What is breast engorgement?
Breast engorgement occurs when breast tissue overfills with breastmilk, fluid, or blood. The engorged breast(s) become much harder than usual, making them feel very uncomfortable. Breast engorgement can occur in one or both of the breasts.
What is normal when it comes to breast engorgement?
It is normal to experience engorgement in the first week of breastfeeding, especially when a mom’s breastmilk “comes in.” When breastmilk production establishes typically two to five days after birth, breast engorgement can occur; this would be within the realm of normal. The nipple and areola should stay elastic, while the rest of the breast may feel uncomfortable as it is engorged. It is not normal if the engorgement impedes the baby’s ability to latch.
There are several ways to prevent engorgement:
- Breastfeed early and often. Breastfeed your baby as soon as possible after birth. You want to aim to breastfeed 8-12 times in the first 24 hours. After that, take every opportunity to breastfeed as to empty the breasts and prevent overfilling.
- Breastfeed on-demand by watching your baby’s hunger cues. If your baby shows cues, breastfeed your baby. Your baby’s natural feeding schedule will often relieve the engorgement.
- Allow your baby to finish the first breast before offering the second side. By completely emptying one breast, you are less likely to become engorged rather than leaving both partially full.
- Make sure your baby has a good latch and is positioned well during breastfeeding so your baby, once again, has a better chance at emptying the breast.
- Frequently express breastmilk if your baby is not nursing well. This can be done using a pump or by hand expression.
Here are some tips for treating engorgement:
- Gently massage the breast before breastfeeding so the breast can release the breastmilk out of the swollen area as your body prepares to feed your baby.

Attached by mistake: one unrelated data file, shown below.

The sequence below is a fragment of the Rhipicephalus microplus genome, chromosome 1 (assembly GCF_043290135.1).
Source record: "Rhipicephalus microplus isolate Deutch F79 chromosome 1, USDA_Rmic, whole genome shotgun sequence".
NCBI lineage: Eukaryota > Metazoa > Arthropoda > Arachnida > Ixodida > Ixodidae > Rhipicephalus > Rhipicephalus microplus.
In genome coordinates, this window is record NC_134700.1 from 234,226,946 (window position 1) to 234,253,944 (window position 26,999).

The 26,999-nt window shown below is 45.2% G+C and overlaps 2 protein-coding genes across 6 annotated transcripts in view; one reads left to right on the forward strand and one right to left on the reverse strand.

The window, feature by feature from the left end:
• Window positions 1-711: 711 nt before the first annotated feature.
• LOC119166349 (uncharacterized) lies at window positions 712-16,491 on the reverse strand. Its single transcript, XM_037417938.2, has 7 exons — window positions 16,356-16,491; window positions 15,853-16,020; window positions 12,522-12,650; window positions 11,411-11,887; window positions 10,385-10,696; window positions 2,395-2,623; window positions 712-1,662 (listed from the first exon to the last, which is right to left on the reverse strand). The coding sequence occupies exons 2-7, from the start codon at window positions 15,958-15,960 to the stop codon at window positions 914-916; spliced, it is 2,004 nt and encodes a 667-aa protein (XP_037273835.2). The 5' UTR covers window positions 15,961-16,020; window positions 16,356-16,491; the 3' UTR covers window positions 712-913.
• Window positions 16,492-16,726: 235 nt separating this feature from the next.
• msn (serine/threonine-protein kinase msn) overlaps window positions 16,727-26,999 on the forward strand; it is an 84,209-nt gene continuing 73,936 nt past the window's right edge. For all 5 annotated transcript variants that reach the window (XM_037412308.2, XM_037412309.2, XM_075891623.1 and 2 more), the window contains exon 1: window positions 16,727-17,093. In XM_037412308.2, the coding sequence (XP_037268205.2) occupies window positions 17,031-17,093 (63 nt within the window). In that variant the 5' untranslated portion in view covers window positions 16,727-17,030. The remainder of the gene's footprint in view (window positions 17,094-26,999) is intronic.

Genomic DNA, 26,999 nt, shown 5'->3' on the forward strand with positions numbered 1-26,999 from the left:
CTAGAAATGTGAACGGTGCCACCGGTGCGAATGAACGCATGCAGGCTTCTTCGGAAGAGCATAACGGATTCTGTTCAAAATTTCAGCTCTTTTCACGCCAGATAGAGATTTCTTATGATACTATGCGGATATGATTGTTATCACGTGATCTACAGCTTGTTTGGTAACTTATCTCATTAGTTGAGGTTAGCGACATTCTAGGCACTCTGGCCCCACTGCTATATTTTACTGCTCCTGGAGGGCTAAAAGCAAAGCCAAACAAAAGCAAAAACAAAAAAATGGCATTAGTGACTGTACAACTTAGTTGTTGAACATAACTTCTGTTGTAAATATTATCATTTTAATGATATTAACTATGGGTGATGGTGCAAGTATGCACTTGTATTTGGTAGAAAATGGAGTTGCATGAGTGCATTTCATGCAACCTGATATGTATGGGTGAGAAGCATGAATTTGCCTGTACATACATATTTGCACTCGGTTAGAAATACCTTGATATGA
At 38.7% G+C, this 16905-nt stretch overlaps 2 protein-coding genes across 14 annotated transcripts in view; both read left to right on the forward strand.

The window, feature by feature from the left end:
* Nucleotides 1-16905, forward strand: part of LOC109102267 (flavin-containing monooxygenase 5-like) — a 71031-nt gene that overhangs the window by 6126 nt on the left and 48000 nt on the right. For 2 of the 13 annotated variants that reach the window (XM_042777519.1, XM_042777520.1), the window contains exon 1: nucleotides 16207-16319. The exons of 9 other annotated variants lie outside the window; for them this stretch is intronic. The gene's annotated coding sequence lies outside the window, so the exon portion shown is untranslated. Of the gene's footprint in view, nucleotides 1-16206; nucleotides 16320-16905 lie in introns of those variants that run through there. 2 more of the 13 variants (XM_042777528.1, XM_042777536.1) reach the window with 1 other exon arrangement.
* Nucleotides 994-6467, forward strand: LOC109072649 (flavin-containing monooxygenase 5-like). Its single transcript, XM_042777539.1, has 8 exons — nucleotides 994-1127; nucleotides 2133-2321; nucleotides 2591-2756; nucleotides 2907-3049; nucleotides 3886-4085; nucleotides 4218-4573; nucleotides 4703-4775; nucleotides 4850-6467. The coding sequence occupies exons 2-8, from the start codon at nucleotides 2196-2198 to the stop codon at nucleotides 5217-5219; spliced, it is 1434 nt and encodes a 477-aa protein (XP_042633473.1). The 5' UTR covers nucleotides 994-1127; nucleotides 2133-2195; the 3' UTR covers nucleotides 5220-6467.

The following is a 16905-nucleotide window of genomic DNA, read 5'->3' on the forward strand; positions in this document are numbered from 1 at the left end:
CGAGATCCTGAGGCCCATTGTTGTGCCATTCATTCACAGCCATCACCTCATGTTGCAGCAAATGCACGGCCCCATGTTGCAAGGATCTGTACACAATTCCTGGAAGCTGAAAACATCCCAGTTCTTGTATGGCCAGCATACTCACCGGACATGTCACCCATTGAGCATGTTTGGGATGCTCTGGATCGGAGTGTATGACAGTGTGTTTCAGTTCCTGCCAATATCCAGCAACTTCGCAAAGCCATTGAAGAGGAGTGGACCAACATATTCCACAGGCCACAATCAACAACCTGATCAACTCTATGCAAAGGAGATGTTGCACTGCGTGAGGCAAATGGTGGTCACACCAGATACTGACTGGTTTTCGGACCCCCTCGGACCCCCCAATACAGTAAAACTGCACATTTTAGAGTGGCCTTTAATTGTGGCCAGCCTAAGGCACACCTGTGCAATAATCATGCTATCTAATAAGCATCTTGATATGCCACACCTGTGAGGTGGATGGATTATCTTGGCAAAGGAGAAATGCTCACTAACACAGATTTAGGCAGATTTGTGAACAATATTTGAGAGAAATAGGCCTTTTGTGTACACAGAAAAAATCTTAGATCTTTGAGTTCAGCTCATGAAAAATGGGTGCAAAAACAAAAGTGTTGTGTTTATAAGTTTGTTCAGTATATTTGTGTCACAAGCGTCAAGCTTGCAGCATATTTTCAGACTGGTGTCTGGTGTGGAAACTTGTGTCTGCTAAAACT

- Implement Reverse Pressure Softening (RPS) is the process of protruding the nipple for easier latching. There are several methods of using RPS. In summary, it’s where you push the edema (swollen tissue) back in a way that allows the nipple to protrude and the baby to latch on easier. If you find it to be uncomfortable, Advil can help.
- Implement Breast Gymnastics
- Breastfeed your baby frequently. This may seem obvious, but often breastfeeding (even when you’re uncomfortable, and it’s the last thing you want to do) will reduce the likelihood of engorgement.
- Hand express after feeding. This can be done at any stage to offer relief. Hand expression helps empty the breast tissue.
- Use a cold compress after breastfeeding to bring down the swelling just as you would any other swollen area of your body.
- Place a cold green cabbage compress directly onto your breasts after feeding the baby.
Contact your lactation consultant if you experience any of the following:
- Your engorgement is not relieved by the above measures.
- Your baby is unable to latch.
- Your baby is not having the appropriate number of wet/dirty diapers.
- You have symptoms of mastitis.
- You have questions or concerns about breastfeeding.